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Dexmedetomidine as sole agent for awake fiberoptic intubation J Anesth 2010

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Dexmedetomidine as sole agent for awake fiberoptic intubation J Anesth 2010 Powered By Docstoc
					J Anesth
DOI 10.1007/s00540-011-1154-z

 CLINICAL REPORT



Dexmedetomidine as sole agent for awake fiberoptic
intubation in a patient with local anesthetic allergy
Maxime Madhere • David Vangura           •

Alik Saidov




Received: 9 December 2010 / Accepted: 14 April 2011
Ó Japanese Society of Anesthesiologists 2011


Abstract A series of case reports acknowledges the             around minimizing the deleterious effects that opioids,
efficacy of dexmedetomidine as a sole sedative for awake        benzodiazepines, and induction agents cause. Such effects
intubations in managing a critical airway. However, most       include respiratory depression and hemodynamic instabil-
case reports documented in the literature used topicaliza-     ity [1]. Dexmedetomidine (Precedex) is a viable option
tion of the oropharynx either via nebulized lidocaine or the   because patients are able to maintain a normal respiratory
spray-as-you-go technique with either 2% or 4% lidocaine       pattern without significant respiratory depression and a
spray to achieve successful intubation. The following case     relatively normal respiratory pattern to blood carbon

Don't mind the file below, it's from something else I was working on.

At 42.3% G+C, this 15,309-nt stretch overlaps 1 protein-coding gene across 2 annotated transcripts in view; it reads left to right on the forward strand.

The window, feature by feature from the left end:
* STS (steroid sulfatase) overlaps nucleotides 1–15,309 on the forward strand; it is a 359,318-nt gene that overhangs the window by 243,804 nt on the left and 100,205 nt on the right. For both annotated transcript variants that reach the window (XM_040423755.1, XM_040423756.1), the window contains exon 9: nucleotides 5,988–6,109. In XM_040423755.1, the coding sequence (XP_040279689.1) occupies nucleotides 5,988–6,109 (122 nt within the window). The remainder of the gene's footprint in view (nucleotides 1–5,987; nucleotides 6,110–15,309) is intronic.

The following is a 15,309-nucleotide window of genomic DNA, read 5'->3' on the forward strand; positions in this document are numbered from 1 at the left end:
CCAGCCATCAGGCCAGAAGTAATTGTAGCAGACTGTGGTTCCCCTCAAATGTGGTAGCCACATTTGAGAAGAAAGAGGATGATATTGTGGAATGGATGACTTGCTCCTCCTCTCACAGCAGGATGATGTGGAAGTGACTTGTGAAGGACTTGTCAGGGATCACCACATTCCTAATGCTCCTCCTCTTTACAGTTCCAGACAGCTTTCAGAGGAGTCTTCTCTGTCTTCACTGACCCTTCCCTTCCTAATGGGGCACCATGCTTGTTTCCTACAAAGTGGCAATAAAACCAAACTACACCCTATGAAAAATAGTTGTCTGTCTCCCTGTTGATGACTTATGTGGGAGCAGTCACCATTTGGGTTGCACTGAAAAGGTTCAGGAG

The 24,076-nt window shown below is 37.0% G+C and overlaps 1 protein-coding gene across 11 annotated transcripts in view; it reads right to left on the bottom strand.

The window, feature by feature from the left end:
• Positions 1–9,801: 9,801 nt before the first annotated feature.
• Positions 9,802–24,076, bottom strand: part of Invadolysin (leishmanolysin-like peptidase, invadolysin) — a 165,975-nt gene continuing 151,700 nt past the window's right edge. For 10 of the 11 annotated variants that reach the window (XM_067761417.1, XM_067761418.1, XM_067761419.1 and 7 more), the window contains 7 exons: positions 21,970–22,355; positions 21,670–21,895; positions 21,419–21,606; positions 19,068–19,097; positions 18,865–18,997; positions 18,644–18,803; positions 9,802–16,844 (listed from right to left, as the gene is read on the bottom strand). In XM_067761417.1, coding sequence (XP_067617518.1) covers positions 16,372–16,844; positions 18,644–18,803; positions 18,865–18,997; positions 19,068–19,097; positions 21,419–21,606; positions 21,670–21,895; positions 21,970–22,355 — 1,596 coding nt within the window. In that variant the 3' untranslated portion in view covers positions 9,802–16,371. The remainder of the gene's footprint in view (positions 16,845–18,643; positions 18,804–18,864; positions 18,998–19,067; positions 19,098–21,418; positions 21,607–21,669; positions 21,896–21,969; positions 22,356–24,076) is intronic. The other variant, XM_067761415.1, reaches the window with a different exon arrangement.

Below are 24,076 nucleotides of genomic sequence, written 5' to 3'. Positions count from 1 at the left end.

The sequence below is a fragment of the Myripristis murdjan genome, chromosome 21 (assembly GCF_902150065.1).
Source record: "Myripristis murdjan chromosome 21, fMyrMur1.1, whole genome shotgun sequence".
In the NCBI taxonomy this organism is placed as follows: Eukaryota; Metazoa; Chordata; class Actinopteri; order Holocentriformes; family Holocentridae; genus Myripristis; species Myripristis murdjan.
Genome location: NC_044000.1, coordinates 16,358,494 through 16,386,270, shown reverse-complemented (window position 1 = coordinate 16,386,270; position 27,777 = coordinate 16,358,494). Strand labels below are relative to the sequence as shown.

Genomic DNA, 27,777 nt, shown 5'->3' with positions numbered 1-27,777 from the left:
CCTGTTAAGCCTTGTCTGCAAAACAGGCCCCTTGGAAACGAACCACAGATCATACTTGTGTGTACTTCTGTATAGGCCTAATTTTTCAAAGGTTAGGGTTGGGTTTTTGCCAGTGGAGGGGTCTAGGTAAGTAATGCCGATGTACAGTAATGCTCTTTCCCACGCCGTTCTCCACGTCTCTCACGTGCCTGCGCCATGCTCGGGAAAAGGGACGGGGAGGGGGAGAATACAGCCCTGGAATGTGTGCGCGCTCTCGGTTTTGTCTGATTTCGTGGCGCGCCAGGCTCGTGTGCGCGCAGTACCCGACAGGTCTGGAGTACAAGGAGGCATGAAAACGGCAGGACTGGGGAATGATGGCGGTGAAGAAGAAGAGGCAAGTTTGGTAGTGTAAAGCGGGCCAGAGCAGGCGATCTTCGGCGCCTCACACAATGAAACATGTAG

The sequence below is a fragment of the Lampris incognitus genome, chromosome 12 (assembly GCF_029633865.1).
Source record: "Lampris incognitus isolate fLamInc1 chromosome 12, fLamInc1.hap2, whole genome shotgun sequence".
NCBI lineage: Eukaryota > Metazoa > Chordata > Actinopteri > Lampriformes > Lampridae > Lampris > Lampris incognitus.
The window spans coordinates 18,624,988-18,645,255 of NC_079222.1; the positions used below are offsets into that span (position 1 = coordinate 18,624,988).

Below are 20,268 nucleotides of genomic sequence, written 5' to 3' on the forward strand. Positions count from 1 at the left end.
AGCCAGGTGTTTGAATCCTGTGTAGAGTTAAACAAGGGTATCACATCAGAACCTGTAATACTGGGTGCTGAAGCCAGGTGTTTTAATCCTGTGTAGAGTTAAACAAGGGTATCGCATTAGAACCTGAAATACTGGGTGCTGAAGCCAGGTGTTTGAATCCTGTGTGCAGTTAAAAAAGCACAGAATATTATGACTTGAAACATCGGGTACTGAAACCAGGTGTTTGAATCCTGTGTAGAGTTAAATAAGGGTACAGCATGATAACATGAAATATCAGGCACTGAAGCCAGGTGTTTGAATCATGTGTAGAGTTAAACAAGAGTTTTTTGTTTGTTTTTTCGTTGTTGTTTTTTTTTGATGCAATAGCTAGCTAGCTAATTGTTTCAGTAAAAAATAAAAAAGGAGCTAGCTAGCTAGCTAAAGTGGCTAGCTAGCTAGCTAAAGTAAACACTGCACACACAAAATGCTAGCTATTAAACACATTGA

report presents an intensive care unit (ICU) patient with a    dioxide tension [2, 3]. It is a short-acting selective alpha-2
critical airway who had a true documented allergy to local     agonist, which has already been approved by the US Fed-
anesthetics. This case report demonstrates that dexmede-       eral Drug Administration (FDA) for short-term sedation in
tomidine appears to be useful for sedation during awake        intubated ICU patients [3]. In addition, a series of case
intubations in critical airways, without the need for airway   reports acknowledged its efficacy as a sole sedative for
topicalization. The ability of dexmedetomidine to act as a     awake intubations in managing a critical airway [1, 4, 5].
sedative, anxiolytic, analgesic, and antisialagogue without    However, most case reports documented in the literature
causing respiratory depression is promising to the field of     used topicalization of the oropharynx either via nebulized